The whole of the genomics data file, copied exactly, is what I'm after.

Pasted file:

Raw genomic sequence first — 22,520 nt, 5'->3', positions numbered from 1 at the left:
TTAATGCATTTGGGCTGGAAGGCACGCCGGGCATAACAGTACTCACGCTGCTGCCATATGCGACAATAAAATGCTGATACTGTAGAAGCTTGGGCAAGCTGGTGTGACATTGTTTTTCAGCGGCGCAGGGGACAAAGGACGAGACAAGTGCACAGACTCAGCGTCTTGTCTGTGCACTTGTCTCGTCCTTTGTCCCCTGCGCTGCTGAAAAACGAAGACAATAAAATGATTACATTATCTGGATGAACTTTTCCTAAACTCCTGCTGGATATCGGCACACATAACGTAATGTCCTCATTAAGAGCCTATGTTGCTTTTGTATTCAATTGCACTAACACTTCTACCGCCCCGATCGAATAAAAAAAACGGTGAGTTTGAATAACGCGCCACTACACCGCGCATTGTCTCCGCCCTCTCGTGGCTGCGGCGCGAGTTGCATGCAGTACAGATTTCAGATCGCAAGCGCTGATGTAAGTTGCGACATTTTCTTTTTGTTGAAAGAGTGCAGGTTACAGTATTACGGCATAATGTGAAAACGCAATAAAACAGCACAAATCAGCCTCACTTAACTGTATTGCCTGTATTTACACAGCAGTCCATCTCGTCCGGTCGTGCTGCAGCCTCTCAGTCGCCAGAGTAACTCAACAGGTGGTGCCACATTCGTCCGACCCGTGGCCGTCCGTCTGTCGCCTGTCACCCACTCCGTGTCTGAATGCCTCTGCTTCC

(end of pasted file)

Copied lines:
Raw genomic sequence first — 22,520 nt, 5'->3', positions numbered from 1 at the left:
TTAATGCATTTGGGCTGGAAGGCACGCCGGGCATAACAGTACTCACGCTGCTGCCATATGCGACAATAAAATGCTGATACTGTAGAAGCTTGGGCAAGCTGGTGTGACATTGTTTTTCAGCGGCGCAGGGGACAAAGGACGAGACAAGTGCACAGACTCAGCGTCTTGTCTGTGCACTTGTCTCGTCCTTTGTCCCCTGCGCTGCTGAAAAACGAAGACAATAAAATGATTACATTATCTGGATGAACTTTTCCTAAACTCCTGCTGGATATCGGCACACATAACGTAATGTCCTCATTAAGAGCCTATGTTGCTTTTGTATTCAATTGCACTAACACTTCTACCGCCCCGATCGAATAAAAAAAACGGTGAGTTTGAATAACGCGCCACTACACCGCGCATTGTCTCCGCCCTCTCGTGGCTGCGGCGCGAGTTGCATGCAGTACAGATTTCAGATCGCAAGCGCTGATGTAAGTTGCGACATTTTCTTTTTGTTGAAAGAGTGCAGGTTACAGTATTACGGCATAATGTGAAAACGCAATAAAACAGCACAAATCAGCCTCACTTAACTGTATTGCCTGTATTTACACAGCAGTCCATCTCGTCCGGTCGTGCTGCAGCCTCTCAGTCGCCAGAGTAACTCAACAGGTGGTGCCACATTCGTCCGACCCGTGGCCGTCCGTCTGTCGCCTGTCACCCACTCCGTGTCTGAATGCCTCTGCTTCC